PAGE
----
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AG Clarifies Town’s Authority to Reject Low Bidder as Not “Responsible” Based on Outside Reference

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A recent bid protest decision from the Office of the Attorney General’s Bid Protest Unit (AG) provides guidance on the limits of a municipality’s discretion to reject a bid based on negative references obtained from outside of the bidder’s proposal.

The AG’s decision involved a procurement for paving and catch basin work by the Town of Mashpee, who rejected the lowest bidder, M.C.E. Dirtworks, Inc. based on a negative reference from a public awarding authority that was not listed as a reference in Dirtworks’ bid. In the process of vetting Dirtworks’ listed references, Mashpee was steered toward another public owner who gave Dirtworks a negative evaluation. Based on this “supplemental” reference, Mashpee determined that Dirtworks was not “responsible” under the public bidding laws, and awarded the contract to the second-lowest bidder. Dirtworks filed a protest with the AG, alleging that the Town had improperly favored the second-lowest bidder and failed to justify its failure to give Dirtworks the chance to address the “supplemental” reference.

The AG agreed with Dirtworks. Noting that a public owner has discretion to perform an independent investigation of a bidder’s responsibility – including by looking into additional references not listed in bids – the AG made clear that the bidder in question must have the opportunity to respond to the results of that investigation. Here, Mashpee violated the public bidding laws by not notifying Dirtworks of the supplemental negative reference or giving it a chance to respond. This right to respond is particularly important where, as was the case with Dirtworks, the negative “supplemental” reference contradicted the positive references reflectec in its bid.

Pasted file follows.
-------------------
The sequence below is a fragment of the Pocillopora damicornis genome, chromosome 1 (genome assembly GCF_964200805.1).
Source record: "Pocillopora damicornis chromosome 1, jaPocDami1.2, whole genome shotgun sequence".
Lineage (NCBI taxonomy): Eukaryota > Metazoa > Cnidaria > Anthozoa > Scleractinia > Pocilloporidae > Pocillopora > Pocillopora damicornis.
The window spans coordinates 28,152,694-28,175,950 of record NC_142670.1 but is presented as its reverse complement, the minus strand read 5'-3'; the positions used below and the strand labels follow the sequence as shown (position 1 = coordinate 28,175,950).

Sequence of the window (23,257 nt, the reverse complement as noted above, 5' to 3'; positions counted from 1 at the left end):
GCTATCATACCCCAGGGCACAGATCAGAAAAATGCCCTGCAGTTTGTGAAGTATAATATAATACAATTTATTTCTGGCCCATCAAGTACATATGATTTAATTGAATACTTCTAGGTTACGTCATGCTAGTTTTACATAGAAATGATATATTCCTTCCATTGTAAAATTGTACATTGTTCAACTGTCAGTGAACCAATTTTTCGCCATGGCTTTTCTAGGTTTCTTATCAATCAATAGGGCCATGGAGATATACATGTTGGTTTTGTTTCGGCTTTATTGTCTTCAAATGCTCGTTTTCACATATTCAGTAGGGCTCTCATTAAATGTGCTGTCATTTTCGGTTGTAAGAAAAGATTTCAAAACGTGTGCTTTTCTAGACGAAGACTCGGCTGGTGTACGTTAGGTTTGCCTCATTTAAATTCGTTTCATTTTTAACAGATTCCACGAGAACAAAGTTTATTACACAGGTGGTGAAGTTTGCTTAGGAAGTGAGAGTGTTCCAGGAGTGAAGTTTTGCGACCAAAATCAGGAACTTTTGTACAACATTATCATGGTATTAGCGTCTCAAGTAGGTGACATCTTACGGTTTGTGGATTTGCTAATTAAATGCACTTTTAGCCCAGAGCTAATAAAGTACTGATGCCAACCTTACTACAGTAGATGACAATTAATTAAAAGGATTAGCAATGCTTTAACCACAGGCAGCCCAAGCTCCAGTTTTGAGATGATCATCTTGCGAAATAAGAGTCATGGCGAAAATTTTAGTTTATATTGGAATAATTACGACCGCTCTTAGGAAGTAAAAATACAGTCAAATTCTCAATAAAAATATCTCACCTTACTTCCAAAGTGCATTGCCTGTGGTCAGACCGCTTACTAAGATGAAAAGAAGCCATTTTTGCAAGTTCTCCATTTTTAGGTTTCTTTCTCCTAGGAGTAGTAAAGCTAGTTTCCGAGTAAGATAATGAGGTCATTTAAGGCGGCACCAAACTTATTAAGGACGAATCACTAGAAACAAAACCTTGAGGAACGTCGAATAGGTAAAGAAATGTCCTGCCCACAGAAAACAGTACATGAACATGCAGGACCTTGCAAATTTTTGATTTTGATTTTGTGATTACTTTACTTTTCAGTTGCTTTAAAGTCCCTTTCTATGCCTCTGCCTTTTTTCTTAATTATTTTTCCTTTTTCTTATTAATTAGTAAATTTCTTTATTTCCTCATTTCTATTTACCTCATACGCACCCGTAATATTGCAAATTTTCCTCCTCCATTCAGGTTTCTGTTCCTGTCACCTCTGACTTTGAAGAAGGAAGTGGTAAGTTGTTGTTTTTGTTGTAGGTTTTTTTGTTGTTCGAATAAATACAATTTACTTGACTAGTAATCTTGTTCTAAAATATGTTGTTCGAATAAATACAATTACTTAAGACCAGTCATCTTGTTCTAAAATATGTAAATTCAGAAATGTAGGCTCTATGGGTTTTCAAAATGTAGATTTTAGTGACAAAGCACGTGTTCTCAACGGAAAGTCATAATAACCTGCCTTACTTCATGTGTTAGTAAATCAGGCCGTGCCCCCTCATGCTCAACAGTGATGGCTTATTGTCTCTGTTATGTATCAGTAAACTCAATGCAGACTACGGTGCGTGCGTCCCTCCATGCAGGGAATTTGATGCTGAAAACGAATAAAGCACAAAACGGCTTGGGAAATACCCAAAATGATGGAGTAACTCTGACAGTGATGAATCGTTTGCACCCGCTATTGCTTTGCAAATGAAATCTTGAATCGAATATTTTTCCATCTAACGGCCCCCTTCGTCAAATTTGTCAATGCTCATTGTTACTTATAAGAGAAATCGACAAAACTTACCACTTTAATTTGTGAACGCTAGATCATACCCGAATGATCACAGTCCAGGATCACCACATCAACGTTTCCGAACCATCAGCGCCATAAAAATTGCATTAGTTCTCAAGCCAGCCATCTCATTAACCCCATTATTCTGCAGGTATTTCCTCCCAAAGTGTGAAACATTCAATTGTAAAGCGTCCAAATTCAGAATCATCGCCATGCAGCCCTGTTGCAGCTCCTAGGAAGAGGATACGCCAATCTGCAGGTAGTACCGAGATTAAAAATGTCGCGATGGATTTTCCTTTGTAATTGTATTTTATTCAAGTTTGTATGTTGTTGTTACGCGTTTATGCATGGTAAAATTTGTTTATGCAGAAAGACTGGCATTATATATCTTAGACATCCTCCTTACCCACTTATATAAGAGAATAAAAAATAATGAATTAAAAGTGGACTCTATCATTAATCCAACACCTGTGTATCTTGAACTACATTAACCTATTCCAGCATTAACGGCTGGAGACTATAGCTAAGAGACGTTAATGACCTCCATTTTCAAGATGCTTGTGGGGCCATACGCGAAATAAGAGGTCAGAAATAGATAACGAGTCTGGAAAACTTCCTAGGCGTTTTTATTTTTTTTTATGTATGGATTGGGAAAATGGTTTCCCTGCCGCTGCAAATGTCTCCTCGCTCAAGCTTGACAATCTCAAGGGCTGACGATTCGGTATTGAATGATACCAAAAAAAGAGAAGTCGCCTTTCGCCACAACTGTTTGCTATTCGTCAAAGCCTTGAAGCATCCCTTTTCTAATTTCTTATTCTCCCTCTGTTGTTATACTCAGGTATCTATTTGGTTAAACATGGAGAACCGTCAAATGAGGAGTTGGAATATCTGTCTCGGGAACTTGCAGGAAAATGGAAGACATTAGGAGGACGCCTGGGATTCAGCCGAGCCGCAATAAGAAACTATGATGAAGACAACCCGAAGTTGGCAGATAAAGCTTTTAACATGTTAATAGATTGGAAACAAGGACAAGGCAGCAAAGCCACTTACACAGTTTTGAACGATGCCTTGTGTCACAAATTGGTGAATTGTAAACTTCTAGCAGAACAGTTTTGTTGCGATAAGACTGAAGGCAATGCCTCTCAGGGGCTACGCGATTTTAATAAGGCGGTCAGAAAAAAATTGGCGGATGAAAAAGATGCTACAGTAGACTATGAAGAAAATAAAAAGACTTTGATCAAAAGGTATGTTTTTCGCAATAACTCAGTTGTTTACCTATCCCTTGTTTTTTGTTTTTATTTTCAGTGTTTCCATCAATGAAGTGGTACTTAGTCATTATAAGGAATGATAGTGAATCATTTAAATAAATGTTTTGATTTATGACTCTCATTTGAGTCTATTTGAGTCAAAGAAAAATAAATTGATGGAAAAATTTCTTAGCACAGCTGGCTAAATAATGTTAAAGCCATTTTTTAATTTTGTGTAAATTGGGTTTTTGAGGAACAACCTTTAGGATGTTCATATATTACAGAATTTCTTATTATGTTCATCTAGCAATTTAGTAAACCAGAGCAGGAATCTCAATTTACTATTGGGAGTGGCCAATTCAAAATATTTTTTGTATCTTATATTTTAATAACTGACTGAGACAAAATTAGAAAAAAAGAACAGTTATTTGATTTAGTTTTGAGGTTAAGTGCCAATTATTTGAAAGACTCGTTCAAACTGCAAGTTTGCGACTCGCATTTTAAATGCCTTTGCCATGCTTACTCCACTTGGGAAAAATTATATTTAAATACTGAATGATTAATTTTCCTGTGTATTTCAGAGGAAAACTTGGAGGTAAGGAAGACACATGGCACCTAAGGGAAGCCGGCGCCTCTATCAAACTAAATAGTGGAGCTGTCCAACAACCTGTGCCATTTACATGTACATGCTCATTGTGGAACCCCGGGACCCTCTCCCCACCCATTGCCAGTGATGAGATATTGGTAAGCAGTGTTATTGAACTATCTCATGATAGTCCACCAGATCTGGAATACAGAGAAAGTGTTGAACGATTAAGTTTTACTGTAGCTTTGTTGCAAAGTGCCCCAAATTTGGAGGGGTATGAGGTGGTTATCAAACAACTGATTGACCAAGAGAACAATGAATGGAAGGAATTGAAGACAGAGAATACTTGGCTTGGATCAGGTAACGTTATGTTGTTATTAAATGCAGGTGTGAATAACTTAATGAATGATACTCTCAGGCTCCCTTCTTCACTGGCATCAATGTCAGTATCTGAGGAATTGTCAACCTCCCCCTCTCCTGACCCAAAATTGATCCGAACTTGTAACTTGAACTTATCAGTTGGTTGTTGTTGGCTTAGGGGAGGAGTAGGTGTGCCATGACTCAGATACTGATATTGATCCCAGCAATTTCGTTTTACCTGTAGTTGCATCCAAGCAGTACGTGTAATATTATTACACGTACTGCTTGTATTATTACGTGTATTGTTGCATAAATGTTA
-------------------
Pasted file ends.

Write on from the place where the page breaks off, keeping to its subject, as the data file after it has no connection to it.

Two lessons may be taken from this decision, one on each side of the bidding relationship. First, contractors should pay close attention if their bid is rejected based on a supplemental reference or similar “independent investigation” that goes outside the four corners of their bid. Did the awarding authority notify you of the investigation and give you a chance to address its findings, including any non-listed references they may have consulted? If not, you likely have a valid protest based on a violation of the public bidding laws.

Second, awarding authorities who choose to conduct “independent investigations” – if they must – should take care to ensure transparency and fairness to the affected bidder. At a minimum, this means notifying the bidder of the extent of the investigation and of any additional references consulted, and providing the bidder with a full opportunity to respond to the results/findings. Otherwise, rejecting a low bidder for lack of “responsibility” based on a “supplemental” reference or investigation will result in a valid protest and likely delay procurement.

The Dirtworks case is a reminder that the requirements of the public bidding laws mean what they say: Awarding authorities do not have discretion to bypass the lowest responsible bidder in favor of the most responsible one.


About the Co-Author

Abigail Mendez – Fall Intern

Abigail is a Boston University School of Law 3L student that previously interned with the City of San Francisco’s airport legal team.


 

About the Author

Jonathan T. Elder – Counsel

Jon represents general contractors, owners, businesses, and individuals in a wide range of construction matters including claims related to design defects, delays, deficient, incomplete, and disputed work, public bidding and bid protests, and contract negotiation issues.


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